Revised Story Pitch: Brandeis Sustainability Fund/Cassie Cain Interview

Pitch #1: Environmental issues at Brandeis through the lens of BSF’s Cassie Cain ’18.

Unknown to most Brandeis students, the University has a specific fund devoted to solving environmental issues and improving sustainability on campus. The Brandeis Sustainability Fund, or BSF, has been collecting $7.50 per student per semester since Fall 2011, and rarely receives more than one project proposal per semester.

Cacilda “Cassie” Cain ’18 is the newest student representative to the BSF, is involved in Brandeis Climate Justice, and knows the campus environmental scene better than anyone. She provides an insight into this powerful fund, and into the state of environmental issues on campus. I would like to ask her:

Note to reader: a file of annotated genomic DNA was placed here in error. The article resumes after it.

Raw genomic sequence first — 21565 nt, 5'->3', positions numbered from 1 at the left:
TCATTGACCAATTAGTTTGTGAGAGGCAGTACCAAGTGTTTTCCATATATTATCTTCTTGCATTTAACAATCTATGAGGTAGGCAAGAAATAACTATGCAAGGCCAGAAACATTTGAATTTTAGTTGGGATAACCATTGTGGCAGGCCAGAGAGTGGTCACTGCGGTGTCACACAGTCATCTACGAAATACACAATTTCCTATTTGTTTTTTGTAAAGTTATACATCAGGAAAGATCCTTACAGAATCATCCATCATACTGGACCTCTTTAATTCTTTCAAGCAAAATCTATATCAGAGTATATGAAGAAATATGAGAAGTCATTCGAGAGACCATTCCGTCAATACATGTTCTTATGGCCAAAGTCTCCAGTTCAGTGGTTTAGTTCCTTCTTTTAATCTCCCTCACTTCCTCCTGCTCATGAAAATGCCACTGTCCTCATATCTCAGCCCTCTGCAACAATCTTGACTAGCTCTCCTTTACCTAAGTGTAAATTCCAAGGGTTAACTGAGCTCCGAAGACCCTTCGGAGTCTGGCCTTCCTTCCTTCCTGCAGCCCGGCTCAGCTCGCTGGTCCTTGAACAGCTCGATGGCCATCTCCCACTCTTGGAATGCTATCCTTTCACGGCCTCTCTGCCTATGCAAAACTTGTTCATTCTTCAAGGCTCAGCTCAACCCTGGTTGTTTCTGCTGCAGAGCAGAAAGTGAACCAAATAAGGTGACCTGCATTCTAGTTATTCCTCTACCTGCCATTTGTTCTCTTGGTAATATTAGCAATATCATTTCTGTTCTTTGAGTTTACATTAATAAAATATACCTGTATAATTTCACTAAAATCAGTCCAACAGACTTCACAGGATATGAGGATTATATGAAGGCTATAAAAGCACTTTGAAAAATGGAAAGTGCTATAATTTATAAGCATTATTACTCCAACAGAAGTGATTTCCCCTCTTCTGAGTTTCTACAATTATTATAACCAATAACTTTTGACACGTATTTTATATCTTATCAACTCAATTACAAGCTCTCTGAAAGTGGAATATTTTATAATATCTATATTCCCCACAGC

-who her mentors are in these areas,

-what she hopes to accomplish with the BSF,

-what was the first environmental group she joined on campus,

-where she sees this activism taking her after university,

-when she plans to review projects for the BSF,

-why she is interested in environmental studies,

-how she came to be involved in eco-friendly projects and environmental activism in general,

-and how she plans to impact sustainability on campus through the BSF.

After the BSF meets and chooses projects, I would want to meet with Cassie again. I would ask follow-up questions, such as:

-who proposed ideas,

-what kinds of projects were funded,

-how did the board choose between projects,

-how funding decisions were made,

-how many proposals, historically, does the board see per semester,

-and how the board plans to make the student body aware of BSF’s existence/abilities.





Possible Story Pitches for Class on 9/15

Pitch #1: Underused club resources at Brandeis.